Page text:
Robert Guillaume, the portrayer of TV’s witty butler Benson, passed away at age 89 after battling prostate cancer.


Guillaume died in his home in Los Angeles according to his wife Donna Brown Guillaume. He landed a role in the prime-time sitcom Soap, which starred Billy Crystal and satirized the soap opera genre. In it, he played his most well-known role, that of Benson, the acerbic butler in a governor’s mansion. He was such a hit that ABC created a spinoff series about the character called Benson, which ran from 1979 to 1986.

“The minute I saw the script, I knew I had a live one,” Guillaume said of the series in 2001. He became the first black actor to win a comedy Emmy for the role. In fact, he won twice  – first in 1979 for best supporting actor in a comedy for Soap, and again in 1985 for best actor in a comedy for Benson.

The actor was also famed for his work in musical theater. He played Nathan Detroit in the first all-black version of Guys and Dolls, and was the first black man to play the title role in Phantom of the Opera. Later, he voiced the cheeky mandrill Rafiki in Disney’s The Lion King.

After appearing in Aaron Sorkin‘s show Sports Night in 1996, Guillaume collapsed and suffered a minor stroke. He returned for the show’s second and final season, and it was written into the script that his character was recovering from a stroke. Soon after, he became a spokesman for the American Stroke Association and a promoter for the American Heart Association. He was also one of the first celebrities to appear at an AIDS fundraiser – his son Jacques died at age 33 of the disease.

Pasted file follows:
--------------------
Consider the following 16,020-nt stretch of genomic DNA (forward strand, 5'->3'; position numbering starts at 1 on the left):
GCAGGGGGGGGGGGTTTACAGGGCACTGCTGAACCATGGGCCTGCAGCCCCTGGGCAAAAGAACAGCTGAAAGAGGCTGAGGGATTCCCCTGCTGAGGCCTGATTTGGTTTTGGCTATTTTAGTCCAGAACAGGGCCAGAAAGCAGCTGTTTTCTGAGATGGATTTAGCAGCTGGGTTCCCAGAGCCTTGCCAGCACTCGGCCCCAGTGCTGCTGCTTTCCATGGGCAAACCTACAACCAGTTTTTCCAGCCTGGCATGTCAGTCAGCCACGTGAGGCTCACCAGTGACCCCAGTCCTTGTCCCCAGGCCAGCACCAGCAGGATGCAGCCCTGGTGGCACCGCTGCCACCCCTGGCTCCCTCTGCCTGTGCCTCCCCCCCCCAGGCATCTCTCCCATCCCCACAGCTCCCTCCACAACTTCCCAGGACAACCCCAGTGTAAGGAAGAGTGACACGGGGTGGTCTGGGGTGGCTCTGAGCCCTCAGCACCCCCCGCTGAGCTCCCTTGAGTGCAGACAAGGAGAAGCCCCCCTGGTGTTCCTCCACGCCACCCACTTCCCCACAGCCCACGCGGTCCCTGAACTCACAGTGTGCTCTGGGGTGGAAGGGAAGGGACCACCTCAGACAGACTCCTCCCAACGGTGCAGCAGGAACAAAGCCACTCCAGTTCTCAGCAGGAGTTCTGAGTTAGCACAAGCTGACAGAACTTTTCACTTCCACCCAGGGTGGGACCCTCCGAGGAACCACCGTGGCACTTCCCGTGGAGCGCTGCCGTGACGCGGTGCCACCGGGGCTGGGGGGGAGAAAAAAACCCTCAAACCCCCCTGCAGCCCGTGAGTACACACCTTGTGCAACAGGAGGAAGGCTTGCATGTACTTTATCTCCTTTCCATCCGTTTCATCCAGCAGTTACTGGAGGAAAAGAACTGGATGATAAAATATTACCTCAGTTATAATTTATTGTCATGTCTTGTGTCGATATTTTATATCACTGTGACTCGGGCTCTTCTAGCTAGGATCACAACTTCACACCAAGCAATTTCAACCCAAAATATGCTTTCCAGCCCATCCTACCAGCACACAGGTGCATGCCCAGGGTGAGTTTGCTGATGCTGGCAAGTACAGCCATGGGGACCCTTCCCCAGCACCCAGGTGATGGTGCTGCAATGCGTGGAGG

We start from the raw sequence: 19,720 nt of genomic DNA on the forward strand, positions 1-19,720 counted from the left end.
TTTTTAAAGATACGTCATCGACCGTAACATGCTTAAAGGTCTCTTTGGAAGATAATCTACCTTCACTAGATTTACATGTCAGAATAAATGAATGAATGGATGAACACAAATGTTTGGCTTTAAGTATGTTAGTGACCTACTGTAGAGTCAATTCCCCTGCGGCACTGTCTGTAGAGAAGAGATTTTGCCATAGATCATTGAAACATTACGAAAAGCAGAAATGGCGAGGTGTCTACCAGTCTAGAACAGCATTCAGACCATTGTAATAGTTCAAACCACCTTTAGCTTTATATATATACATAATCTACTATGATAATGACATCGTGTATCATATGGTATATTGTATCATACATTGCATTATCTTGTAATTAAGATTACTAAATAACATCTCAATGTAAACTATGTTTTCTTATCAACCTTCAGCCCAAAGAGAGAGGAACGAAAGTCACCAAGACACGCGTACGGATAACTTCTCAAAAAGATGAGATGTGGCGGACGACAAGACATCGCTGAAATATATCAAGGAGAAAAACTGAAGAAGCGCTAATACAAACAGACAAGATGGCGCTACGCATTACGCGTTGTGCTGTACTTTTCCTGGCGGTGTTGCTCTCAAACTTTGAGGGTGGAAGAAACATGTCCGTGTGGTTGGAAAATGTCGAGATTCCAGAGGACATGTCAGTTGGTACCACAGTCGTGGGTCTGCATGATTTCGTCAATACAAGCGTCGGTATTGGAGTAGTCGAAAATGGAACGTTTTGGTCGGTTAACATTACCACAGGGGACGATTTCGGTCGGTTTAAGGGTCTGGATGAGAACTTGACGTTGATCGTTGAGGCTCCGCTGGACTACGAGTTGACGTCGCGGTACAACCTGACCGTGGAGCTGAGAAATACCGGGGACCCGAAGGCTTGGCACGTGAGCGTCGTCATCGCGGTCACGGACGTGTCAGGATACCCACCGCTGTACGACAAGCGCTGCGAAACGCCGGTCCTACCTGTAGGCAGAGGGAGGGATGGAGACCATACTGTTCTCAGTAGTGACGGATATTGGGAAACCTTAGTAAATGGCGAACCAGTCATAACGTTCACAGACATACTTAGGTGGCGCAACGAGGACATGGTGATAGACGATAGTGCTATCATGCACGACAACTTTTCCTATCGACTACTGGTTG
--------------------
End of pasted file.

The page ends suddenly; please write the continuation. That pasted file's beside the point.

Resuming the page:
Guillaume wrote an autobiography in 2002 called Guillaume: A Life. In it, he detailed his early years, saying, “I’m a bastard, a Catholic, the son of a prostitute, and a product of the poorest slums of St. Louis.”

Ava DuVernay was one of many to pay tribute to the late actor on social media. “Giant of stage + screen. Also let’s remember that Robert Guillaume was among the first celebs to appear at AIDS fundraisers. Thank you, sir,” she wrote.

Guillaume’s Sports Night co-stars Josh Charles and Josh Malina also spoke out about the death. “Robert Guillaume radiated such warmth, light, dignity, and above all, class. That smile and laugh touched us all. RIP to the best boss ever,” wrote Charles. “R.I.P. Robert Guillaume. Saw him play Nathan Detroit on Broadway in 1976. Made me want to be an actor. It was a thrill to work w him on SN,” said Malina.

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